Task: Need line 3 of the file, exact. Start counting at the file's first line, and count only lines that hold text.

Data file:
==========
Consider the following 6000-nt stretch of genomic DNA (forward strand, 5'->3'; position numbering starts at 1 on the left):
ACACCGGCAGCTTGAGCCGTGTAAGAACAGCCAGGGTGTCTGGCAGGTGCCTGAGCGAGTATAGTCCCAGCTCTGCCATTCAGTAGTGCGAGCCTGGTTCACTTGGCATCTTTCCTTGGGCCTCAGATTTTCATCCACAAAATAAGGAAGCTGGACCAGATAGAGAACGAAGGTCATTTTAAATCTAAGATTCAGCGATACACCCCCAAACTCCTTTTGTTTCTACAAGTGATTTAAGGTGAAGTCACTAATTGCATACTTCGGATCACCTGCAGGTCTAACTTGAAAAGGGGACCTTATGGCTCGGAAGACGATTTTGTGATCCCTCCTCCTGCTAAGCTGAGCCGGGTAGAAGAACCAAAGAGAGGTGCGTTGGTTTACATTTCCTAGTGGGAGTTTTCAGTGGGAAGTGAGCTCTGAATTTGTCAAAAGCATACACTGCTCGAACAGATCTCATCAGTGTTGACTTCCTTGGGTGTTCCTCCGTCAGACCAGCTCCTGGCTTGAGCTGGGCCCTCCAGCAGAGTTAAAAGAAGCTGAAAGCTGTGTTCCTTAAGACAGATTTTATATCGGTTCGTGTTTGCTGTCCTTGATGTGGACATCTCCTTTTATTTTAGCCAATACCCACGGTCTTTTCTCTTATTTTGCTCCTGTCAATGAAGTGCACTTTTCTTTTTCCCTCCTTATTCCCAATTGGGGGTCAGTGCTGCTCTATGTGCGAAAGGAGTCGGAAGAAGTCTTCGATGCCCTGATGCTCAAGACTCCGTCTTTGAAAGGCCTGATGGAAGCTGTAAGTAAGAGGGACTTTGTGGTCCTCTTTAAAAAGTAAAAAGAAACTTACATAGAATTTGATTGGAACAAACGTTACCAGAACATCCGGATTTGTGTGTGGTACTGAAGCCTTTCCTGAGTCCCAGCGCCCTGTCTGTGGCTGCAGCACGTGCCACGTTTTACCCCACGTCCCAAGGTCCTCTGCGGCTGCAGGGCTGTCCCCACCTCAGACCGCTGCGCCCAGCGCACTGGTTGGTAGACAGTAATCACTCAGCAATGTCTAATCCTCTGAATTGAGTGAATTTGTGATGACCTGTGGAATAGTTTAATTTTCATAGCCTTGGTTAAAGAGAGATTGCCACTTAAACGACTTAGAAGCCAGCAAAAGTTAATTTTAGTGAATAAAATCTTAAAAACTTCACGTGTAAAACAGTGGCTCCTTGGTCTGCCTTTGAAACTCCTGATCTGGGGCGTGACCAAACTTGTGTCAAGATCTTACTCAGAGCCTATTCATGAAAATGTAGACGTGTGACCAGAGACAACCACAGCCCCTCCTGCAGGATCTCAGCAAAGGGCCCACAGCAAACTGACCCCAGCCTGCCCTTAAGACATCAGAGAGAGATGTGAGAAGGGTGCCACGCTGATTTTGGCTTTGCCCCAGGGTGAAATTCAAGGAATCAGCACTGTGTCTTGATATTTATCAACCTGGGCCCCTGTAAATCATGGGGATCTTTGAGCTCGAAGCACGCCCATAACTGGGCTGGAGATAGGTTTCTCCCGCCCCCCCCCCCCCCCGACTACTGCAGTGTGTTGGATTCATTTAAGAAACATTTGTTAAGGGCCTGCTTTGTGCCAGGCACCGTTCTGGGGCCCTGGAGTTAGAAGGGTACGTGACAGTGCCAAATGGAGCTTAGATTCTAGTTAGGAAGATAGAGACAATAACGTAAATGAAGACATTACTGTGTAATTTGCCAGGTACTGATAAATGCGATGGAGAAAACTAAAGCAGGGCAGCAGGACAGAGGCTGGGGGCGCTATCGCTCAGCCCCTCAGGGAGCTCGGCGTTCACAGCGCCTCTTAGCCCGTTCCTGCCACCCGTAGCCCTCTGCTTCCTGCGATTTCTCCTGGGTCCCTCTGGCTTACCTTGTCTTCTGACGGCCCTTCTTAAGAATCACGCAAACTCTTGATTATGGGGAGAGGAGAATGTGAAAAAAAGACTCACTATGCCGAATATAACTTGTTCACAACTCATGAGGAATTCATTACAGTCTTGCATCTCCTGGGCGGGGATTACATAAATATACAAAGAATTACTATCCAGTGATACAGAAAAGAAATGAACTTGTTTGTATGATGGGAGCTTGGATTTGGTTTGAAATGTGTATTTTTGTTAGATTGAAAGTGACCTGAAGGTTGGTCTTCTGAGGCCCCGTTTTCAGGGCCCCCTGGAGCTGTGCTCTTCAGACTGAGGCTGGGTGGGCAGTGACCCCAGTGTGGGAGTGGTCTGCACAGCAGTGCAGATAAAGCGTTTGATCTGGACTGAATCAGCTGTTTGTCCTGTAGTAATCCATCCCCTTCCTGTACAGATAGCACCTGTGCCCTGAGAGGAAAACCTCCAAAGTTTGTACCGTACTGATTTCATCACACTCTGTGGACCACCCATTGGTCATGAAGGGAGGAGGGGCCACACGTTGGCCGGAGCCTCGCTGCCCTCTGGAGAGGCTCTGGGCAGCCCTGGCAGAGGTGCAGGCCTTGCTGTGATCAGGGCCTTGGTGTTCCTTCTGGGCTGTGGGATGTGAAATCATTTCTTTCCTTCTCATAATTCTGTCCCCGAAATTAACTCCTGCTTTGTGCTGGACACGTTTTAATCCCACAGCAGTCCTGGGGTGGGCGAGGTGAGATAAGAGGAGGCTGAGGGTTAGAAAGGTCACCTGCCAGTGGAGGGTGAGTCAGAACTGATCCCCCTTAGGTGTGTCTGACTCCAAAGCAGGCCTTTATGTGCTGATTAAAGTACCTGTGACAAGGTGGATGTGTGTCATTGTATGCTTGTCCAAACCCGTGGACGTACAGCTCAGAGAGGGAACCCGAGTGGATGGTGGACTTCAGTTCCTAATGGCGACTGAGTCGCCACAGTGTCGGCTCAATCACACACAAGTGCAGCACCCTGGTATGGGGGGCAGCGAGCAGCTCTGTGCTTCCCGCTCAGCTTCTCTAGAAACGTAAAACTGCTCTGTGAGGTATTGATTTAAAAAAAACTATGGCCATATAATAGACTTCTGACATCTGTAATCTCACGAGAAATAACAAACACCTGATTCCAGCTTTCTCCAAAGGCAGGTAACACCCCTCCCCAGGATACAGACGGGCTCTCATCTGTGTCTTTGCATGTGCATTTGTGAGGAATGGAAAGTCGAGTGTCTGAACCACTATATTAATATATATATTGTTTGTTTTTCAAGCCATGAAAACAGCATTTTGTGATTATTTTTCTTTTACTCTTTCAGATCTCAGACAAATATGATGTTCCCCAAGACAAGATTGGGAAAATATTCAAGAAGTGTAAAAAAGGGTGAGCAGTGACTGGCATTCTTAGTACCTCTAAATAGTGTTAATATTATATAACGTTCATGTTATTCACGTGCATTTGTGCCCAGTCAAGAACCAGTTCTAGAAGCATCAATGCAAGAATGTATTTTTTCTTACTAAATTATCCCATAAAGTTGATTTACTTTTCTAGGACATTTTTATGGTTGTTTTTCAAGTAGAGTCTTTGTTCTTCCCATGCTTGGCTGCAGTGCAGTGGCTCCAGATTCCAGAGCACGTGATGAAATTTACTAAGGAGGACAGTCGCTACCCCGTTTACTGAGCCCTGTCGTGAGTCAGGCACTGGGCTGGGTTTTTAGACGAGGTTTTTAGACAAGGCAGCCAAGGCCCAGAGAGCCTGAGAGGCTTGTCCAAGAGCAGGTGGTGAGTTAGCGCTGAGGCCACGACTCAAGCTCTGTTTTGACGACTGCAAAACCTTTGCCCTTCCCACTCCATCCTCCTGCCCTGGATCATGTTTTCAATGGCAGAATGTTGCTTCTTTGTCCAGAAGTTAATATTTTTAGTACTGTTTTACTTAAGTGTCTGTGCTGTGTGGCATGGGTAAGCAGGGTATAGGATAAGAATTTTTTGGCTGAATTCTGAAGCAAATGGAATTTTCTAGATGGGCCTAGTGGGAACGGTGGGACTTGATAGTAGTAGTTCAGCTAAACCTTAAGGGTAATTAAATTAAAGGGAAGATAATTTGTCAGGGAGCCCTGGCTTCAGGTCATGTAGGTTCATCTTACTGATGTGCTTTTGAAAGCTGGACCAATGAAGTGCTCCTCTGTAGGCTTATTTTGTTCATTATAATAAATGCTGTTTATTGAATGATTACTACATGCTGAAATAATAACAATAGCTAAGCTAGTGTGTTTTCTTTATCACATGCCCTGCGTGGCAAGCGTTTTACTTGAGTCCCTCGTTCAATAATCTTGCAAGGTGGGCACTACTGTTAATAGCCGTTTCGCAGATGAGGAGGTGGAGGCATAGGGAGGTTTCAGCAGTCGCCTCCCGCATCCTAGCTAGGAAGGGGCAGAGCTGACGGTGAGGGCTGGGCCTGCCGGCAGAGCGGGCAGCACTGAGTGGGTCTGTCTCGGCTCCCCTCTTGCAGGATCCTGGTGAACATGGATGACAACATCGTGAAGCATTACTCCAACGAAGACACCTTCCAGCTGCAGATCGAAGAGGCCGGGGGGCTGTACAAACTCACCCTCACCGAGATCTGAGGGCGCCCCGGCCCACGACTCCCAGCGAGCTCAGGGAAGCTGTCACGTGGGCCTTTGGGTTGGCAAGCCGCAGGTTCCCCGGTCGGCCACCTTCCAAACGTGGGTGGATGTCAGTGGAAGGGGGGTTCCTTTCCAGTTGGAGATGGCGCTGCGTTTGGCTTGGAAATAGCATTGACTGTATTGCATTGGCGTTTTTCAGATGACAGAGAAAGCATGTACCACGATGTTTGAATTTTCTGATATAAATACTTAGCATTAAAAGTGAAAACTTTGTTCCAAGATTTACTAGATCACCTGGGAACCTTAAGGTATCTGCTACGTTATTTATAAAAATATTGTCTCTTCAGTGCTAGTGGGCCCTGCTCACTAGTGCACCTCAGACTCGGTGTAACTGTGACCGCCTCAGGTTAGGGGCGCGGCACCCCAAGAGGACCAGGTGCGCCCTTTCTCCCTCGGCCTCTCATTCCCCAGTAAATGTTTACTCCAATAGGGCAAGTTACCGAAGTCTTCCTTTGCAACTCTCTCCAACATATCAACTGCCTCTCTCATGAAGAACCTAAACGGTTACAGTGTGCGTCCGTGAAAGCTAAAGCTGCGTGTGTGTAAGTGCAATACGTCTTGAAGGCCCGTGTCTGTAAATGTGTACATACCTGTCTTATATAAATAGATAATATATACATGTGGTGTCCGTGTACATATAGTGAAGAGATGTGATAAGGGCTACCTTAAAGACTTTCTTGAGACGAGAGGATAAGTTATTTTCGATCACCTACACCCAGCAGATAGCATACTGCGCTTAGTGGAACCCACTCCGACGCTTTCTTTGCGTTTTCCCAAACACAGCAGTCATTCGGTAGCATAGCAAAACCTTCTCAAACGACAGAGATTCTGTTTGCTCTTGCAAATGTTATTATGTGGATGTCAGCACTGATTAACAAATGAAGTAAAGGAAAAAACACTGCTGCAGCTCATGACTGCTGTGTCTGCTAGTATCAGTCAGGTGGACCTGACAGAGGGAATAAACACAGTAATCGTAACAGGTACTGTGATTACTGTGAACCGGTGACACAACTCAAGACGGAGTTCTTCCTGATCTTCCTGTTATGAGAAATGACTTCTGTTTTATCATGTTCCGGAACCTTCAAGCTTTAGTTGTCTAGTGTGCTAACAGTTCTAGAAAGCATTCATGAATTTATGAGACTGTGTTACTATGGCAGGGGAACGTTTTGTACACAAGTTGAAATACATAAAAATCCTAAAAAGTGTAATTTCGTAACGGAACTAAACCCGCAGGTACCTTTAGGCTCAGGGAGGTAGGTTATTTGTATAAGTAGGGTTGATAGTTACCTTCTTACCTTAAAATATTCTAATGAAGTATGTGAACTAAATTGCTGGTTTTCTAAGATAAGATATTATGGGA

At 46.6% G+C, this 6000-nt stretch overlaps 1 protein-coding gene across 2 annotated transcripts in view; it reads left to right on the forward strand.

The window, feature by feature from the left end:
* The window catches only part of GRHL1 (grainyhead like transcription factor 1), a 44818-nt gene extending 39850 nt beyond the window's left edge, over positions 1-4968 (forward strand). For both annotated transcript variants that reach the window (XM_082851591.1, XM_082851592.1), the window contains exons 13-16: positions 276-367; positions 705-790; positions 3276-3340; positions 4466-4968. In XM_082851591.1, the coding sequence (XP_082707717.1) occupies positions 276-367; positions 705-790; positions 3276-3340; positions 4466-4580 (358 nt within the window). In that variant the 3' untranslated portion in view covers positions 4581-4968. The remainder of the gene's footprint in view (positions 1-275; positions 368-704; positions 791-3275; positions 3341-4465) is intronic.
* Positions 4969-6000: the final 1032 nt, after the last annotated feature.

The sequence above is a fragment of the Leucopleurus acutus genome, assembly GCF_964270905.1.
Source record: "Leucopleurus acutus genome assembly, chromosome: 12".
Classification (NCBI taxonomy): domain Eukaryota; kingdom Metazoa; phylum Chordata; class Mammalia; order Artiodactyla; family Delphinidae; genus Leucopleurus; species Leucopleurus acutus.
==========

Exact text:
At 46.6% G+C, this 6000-nt stretch overlaps 1 protein-coding gene across 2 annotated transcripts in view; it reads left to right on the forward strand.